The Brilliant Butterflies team work mainly at Hutchinson’s Bank, but they also work at Dollypers Hill, another chalk grassland area which is perfect for butterflies. This is because the nutrient deficient soil allows for a diverse range of plants to grow, including wild flowers, which is what the butterflies feed on. The habitat for butterflies is a grassy meadow glade, catching the sunlight bringing brightness under the tree canopy.
One glade is full of ant hills, all made by a few colonies of ants. Did you know that one ant hill can have 8,000 to 14,000 individual ants occupying it? If the temperature of the anthill is not right then the ants will create another hill as the temperature is important for egg development. Sometimes, the ant hills are used for different roles in the colony, so one hill may be for the worker ants, and another where the queen lives. In the glade we worked in, I counted at least 30 hills, I wonder how long they’ve been there for.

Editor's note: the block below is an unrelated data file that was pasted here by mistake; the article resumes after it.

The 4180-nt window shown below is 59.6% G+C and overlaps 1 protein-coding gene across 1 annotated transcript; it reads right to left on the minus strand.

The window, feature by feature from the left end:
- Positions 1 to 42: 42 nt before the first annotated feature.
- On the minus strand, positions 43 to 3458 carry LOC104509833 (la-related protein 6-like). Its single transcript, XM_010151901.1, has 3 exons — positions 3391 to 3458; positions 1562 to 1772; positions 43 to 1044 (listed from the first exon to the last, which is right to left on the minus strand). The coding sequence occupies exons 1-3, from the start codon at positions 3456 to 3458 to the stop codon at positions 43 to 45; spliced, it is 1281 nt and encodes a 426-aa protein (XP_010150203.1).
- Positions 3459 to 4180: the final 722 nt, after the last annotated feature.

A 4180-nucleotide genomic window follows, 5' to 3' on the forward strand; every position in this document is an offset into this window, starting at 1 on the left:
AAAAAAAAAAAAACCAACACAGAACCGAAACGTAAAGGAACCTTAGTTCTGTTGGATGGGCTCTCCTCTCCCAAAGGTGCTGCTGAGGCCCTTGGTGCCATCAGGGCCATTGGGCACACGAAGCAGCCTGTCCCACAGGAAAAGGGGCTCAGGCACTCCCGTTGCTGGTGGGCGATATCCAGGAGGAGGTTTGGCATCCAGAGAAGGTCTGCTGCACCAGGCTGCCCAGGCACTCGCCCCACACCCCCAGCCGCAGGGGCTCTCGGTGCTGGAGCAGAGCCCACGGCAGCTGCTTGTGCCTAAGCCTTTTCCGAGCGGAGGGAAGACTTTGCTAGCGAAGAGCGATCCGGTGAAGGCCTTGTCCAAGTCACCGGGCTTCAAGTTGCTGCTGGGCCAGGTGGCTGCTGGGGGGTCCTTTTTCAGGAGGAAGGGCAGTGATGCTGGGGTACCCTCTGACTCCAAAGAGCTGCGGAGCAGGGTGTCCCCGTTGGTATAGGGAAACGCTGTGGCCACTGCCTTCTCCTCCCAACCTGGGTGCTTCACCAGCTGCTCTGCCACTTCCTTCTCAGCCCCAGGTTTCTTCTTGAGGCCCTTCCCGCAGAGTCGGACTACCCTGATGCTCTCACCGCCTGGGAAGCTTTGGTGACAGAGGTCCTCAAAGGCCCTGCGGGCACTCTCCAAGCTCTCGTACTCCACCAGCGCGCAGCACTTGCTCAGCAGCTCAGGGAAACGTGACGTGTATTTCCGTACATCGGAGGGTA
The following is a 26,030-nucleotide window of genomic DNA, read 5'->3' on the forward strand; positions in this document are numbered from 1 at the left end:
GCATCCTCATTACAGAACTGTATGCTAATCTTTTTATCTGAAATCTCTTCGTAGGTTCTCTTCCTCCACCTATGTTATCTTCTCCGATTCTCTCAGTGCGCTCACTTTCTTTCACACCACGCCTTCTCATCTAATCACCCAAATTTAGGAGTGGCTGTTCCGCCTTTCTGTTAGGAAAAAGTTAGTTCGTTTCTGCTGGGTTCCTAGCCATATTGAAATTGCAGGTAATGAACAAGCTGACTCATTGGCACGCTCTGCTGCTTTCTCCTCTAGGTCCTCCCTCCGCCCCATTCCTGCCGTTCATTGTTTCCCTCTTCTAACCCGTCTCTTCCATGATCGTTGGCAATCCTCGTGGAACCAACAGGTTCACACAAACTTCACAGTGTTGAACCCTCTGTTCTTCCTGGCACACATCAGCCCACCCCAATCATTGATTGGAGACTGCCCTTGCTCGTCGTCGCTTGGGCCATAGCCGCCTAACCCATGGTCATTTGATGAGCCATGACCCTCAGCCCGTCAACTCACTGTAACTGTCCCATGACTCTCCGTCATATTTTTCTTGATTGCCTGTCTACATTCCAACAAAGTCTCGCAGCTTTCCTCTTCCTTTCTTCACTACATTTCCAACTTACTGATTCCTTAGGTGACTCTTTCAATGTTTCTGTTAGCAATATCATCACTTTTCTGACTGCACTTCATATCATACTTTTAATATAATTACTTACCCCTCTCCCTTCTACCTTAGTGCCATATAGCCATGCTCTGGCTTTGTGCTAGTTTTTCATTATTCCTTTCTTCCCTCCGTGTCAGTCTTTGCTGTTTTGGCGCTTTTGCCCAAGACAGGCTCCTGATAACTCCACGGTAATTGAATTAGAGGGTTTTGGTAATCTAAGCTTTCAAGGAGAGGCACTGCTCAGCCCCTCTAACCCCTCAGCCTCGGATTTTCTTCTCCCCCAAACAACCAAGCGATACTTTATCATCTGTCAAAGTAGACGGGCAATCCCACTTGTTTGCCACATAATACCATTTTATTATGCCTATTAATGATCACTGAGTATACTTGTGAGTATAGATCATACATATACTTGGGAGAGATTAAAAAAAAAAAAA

There are also currently some cuttings in the glades which is where a shallow or deep pit is dug to remove the nutrients from the soil to see what plants grow. The nutrients are removed so that species that overpopulate the area find it harder to grow, allowing different species to appear, and increase the biodiversity of the habitat.